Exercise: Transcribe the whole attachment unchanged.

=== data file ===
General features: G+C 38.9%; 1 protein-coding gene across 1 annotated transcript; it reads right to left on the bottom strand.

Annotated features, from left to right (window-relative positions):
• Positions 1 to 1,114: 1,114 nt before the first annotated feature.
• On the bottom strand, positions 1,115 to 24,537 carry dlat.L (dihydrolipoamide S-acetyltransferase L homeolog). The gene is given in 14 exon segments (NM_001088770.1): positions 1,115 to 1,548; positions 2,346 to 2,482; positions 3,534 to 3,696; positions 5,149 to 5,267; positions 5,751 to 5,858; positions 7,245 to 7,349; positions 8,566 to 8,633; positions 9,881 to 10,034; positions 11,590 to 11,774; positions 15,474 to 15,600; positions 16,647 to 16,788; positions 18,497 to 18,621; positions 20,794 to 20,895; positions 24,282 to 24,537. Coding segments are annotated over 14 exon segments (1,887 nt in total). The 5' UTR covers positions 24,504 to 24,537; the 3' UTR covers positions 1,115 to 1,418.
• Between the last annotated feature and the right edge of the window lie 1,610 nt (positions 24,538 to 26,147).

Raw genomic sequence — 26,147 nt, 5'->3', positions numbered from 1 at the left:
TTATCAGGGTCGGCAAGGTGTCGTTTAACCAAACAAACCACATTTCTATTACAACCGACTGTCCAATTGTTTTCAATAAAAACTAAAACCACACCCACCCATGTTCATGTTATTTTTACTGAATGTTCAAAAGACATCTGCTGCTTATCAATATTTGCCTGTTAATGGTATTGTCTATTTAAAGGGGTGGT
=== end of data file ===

General features: G+C 38.9%; 1 protein-coding gene across 1 annotated transcript; it reads right to left on the bottom strand.

Annotated features, from left to right (window-relative positions):
• Positions 1 to 1,114: 1,114 nt before the first annotated feature.
• On the bottom strand, positions 1,115 to 24,537 carry dlat.L (dihydrolipoamide S-acetyltransferase L homeolog). The gene is given in 14 exon segments (NM_001088770.1): positions 1,115 to 1,548; positions 2,346 to 2,482; positions 3,534 to 3,696; positions 5,149 to 5,267; positions 5,751 to 5,858; positions 7,245 to 7,349; positions 8,566 to 8,633; positions 9,881 to 10,034; positions 11,590 to 11,774; positions 15,474 to 15,600; positions 16,647 to 16,788; positions 18,497 to 18,621; positions 20,794 to 20,895; positions 24,282 to 24,537. Coding segments are annotated over 14 exon segments (1,887 nt in total). The 5' UTR covers positions 24,504 to 24,537; the 3' UTR covers positions 1,115 to 1,418.
• Between the last annotated feature and the right edge of the window lie 1,610 nt (positions 24,538 to 26,147).

Raw genomic sequence — 26,147 nt, 5'->3', positions numbered from 1 at the left:
TTATCAGGGTCGGCAAGGTGTCGTTTAACCAAACAAACCACATTTCTATTACAACCGACTGTCCAATTGTTTTCAATAAAAACTAAAACCACACCCACCCATGTTCATGTTATTTTTACTGAATGTTCAAAAGACATCTGCTGCTTATCAATATTTGCCTGTTAATGGTATTGTCTATTTAAAGGGGTGGT